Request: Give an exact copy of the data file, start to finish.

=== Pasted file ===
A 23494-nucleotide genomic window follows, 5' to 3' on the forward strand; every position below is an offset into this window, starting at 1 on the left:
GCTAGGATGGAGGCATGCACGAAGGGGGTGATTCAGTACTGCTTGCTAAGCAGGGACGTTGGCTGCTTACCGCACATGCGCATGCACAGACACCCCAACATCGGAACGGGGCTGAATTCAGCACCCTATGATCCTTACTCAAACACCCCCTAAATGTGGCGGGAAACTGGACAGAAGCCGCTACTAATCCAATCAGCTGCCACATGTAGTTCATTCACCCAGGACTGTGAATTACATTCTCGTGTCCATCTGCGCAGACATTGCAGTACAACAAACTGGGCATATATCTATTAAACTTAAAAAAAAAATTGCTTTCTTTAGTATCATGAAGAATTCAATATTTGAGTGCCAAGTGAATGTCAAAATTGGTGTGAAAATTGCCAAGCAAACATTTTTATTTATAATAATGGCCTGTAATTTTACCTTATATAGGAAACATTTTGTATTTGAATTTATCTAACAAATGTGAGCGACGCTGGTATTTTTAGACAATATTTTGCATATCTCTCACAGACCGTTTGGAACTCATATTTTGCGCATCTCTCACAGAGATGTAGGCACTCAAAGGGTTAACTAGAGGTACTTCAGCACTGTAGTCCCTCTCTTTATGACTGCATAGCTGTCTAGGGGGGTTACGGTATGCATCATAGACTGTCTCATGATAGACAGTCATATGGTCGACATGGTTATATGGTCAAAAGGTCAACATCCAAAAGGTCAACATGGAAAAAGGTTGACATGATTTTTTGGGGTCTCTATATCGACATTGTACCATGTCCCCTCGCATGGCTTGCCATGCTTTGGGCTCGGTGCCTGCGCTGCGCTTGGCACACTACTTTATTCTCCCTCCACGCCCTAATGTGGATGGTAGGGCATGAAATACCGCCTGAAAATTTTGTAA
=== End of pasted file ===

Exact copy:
A 23494-nucleotide genomic window follows, 5' to 3' on the forward strand; every position below is an offset into this window, starting at 1 on the left:
GCTAGGATGGAGGCATGCACGAAGGGGGTGATTCAGTACTGCTTGCTAAGCAGGGACGTTGGCTGCTTACCGCACATGCGCATGCACAGACACCCCAACATCGGAACGGGGCTGAATTCAGCACCCTATGATCCTTACTCAAACACCCCCTAAATGTGGCGGGAAACTGGACAGAAGCCGCTACTAATCCAATCAGCTGCCACATGTAGTTCATTCACCCAGGACTGTGAATTACATTCTCGTGTCCATCTGCGCAGACATTGCAGTACAACAAACTGGGCATATATCTATTAAACTTAAAAAAAAAATTGCTTTCTTTAGTATCATGAAGAATTCAATATTTGAGTGCCAAGTGAATGTCAAAATTGGTGTGAAAATTGCCAAGCAAACATTTTTATTTATAATAATGGCCTGTAATTTTACCTTATATAGGAAACATTTTGTATTTGAATTTATCTAACAAATGTGAGCGACGCTGGTATTTTTAGACAATATTTTGCATATCTCTCACAGACCGTTTGGAACTCATATTTTGCGCATCTCTCACAGAGATGTAGGCACTCAAAGGGTTAACTAGAGGTACTTCAGCACTGTAGTCCCTCTCTTTATGACTGCATAGCTGTCTAGGGGGGTTACGGTATGCATCATAGACTGTCTCATGATAGACAGTCATATGGTCGACATGGTTATATGGTCAAAAGGTCAACATCCAAAAGGTCAACATGGAAAAAGGTTGACATGATTTTTTGGGGTCTCTATATCGACATTGTACCATGTCCCCTCGCATGGCTTGCCATGCTTTGGGCTCGGTGCCTGCGCTGCGCTTGGCACACTACTTTATTCTCCCTCCACGCCCTAATGTGGATGGTAGGGCATGAAATACCGCCTGAAAATTTTGTAA